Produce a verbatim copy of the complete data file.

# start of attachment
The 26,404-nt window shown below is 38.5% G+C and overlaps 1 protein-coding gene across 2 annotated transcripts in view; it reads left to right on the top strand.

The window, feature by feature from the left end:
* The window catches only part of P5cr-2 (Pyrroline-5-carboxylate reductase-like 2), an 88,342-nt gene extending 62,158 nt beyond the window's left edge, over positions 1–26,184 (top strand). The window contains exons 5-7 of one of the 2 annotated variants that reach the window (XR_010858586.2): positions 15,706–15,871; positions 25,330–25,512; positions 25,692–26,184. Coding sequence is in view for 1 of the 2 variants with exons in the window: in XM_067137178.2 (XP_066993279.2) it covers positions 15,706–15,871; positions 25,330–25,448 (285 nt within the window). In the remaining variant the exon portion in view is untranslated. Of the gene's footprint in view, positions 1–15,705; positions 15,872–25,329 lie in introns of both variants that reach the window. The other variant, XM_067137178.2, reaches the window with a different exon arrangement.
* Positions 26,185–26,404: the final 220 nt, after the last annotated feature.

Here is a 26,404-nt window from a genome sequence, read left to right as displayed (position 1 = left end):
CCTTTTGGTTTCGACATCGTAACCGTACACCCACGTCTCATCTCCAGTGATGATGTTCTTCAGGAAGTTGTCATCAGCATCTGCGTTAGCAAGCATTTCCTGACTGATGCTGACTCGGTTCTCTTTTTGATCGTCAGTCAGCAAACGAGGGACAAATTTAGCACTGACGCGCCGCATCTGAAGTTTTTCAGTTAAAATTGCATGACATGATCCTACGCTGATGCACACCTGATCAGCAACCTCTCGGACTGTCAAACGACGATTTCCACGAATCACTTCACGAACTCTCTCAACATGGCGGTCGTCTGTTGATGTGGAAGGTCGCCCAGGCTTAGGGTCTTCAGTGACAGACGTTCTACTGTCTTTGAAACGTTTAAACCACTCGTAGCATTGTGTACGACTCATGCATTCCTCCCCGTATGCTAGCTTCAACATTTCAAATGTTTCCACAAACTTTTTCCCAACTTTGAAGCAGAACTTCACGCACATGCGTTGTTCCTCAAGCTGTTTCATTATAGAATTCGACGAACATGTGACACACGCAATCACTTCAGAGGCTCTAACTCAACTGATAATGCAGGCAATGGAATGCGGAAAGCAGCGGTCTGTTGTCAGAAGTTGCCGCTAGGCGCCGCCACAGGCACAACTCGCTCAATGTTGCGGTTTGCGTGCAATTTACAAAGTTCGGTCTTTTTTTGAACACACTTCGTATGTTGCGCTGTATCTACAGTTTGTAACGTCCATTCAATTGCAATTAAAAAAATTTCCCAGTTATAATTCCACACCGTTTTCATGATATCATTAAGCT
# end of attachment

The 26,404-nt window shown below is 38.5% G+C and overlaps 1 protein-coding gene across 2 annotated transcripts in view; it reads left to right on the top strand.

The window, feature by feature from the left end:
* The window catches only part of P5cr-2 (Pyrroline-5-carboxylate reductase-like 2), an 88,342-nt gene extending 62,158 nt beyond the window's left edge, over positions 1–26,184 (top strand). The window contains exons 5-7 of one of the 2 annotated variants that reach the window (XR_010858586.2): positions 15,706–15,871; positions 25,330–25,512; positions 25,692–26,184. Coding sequence is in view for 1 of the 2 variants with exons in the window: in XM_067137178.2 (XP_066993279.2) it covers positions 15,706–15,871; positions 25,330–25,448 (285 nt within the window). In the remaining variant the exon portion in view is untranslated. Of the gene's footprint in view, positions 1–15,705; positions 15,872–25,329 lie in introns of both variants that reach the window. The other variant, XM_067137178.2, reaches the window with a different exon arrangement.
* Positions 26,185–26,404: the final 220 nt, after the last annotated feature.

Here is a 26,404-nt window from a genome sequence, read left to right as displayed (position 1 = left end):
CCTTTTGGTTTCGACATCGTAACCGTACACCCACGTCTCATCTCCAGTGATGATGTTCTTCAGGAAGTTGTCATCAGCATCTGCGTTAGCAAGCATTTCCTGACTGATGCTGACTCGGTTCTCTTTTTGATCGTCAGTCAGCAAACGAGGGACAAATTTAGCACTGACGCGCCGCATCTGAAGTTTTTCAGTTAAAATTGCATGACATGATCCTACGCTGATGCACACCTGATCAGCAACCTCTCGGACTGTCAAACGACGATTTCCACGAATCACTTCACGAACTCTCTCAACATGGCGGTCGTCTGTTGATGTGGAAGGTCGCCCAGGCTTAGGGTCTTCAGTGACAGACGTTCTACTGTCTTTGAAACGTTTAAACCACTCGTAGCATTGTGTACGACTCATGCATTCCTCCCCGTATGCTAGCTTCAACATTTCAAATGTTTCCACAAACTTTTTCCCAACTTTGAAGCAGAACTTCACGCACATGCGTTGTTCCTCAAGCTGTTTCATTATAGAATTCGACGAACATGTGACACACGCAATCACTTCAGAGGCTCTAACTCAACTGATAATGCAGGCAATGGAATGCGGAAAGCAGCGGTCTGTTGTCAGAAGTTGCCGCTAGGCGCCGCCACAGGCACAACTCGCTCAATGTTGCGGTTTGCGTGCAATTTACAAAGTTCGGTCTTTTTTTGAACACACTTCGTATGTTGCGCTGTATCTACAGTTTGTAACGTCCATTCAATTGCAATTAAAAAAATTTCCCAGTTATAATTCCACACCGTTTTCATGATATCATTAAGCT